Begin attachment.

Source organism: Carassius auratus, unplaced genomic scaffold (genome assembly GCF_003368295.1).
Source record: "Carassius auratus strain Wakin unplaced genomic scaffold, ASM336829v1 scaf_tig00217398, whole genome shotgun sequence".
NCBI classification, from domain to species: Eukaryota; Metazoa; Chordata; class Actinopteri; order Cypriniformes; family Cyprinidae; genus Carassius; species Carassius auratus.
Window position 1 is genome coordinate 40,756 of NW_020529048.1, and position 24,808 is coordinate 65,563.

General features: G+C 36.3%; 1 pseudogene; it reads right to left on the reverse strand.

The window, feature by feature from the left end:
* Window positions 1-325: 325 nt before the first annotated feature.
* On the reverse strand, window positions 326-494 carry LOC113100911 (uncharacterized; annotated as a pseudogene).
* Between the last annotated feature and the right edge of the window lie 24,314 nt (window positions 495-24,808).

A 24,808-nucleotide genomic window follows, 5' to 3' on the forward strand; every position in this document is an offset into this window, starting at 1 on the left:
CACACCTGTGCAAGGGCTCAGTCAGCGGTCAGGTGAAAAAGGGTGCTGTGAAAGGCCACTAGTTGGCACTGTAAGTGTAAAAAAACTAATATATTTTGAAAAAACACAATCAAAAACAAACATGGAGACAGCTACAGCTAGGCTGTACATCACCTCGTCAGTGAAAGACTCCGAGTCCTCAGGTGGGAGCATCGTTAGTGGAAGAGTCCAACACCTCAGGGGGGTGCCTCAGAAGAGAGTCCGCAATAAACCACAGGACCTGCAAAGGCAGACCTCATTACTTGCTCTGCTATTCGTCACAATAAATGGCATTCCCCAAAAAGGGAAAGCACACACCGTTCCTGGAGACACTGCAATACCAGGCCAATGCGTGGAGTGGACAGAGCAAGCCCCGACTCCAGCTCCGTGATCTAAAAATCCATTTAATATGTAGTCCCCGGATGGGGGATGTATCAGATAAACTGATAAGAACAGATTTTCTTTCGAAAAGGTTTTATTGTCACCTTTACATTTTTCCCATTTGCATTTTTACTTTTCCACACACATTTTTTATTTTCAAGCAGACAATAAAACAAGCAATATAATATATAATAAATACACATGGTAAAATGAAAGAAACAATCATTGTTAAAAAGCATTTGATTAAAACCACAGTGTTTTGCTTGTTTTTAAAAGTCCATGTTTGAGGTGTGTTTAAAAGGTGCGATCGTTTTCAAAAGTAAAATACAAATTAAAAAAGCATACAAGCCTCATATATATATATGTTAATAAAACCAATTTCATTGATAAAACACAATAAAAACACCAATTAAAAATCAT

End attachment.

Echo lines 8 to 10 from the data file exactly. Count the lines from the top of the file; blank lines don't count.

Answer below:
* On the reverse strand, window positions 326-494 carry LOC113100911 (uncharacterized; annotated as a pseudogene).
* Between the last annotated feature and the right edge of the window lie 24,314 nt (window positions 495-24,808).

A 24,808-nucleotide genomic window follows, 5' to 3' on the forward strand; every position in this document is an offset into this window, starting at 1 on the left: